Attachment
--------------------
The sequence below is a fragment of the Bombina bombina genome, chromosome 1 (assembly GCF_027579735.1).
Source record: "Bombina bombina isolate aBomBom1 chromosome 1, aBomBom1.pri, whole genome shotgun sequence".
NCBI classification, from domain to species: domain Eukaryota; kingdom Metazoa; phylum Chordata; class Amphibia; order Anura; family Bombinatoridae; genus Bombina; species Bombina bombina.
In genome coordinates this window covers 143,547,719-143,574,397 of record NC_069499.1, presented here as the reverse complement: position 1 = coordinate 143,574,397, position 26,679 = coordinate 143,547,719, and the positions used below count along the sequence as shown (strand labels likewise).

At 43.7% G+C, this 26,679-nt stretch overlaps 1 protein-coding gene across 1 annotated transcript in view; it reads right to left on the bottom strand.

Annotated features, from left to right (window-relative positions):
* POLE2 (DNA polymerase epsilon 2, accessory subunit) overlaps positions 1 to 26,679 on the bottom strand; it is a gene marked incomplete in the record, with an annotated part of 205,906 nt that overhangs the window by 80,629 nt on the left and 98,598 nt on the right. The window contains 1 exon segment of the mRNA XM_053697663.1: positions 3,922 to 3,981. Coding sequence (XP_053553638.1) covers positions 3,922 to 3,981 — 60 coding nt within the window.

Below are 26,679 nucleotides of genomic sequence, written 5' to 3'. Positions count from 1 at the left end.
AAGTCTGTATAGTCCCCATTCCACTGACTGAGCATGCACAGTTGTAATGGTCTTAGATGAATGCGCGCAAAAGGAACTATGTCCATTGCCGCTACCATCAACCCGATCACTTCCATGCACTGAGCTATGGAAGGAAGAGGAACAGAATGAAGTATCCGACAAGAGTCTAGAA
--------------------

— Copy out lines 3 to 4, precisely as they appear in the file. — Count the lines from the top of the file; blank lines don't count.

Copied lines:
NCBI classification, from domain to species: domain Eukaryota; kingdom Metazoa; phylum Chordata; class Amphibia; order Anura; family Bombinatoridae; genus Bombina; species Bombina bombina.
In genome coordinates this window covers 143,547,719-143,574,397 of record NC_069499.1, presented here as the reverse complement: position 1 = coordinate 143,574,397, position 26,679 = coordinate 143,547,719, and the positions used below count along the sequence as shown (strand labels likewise).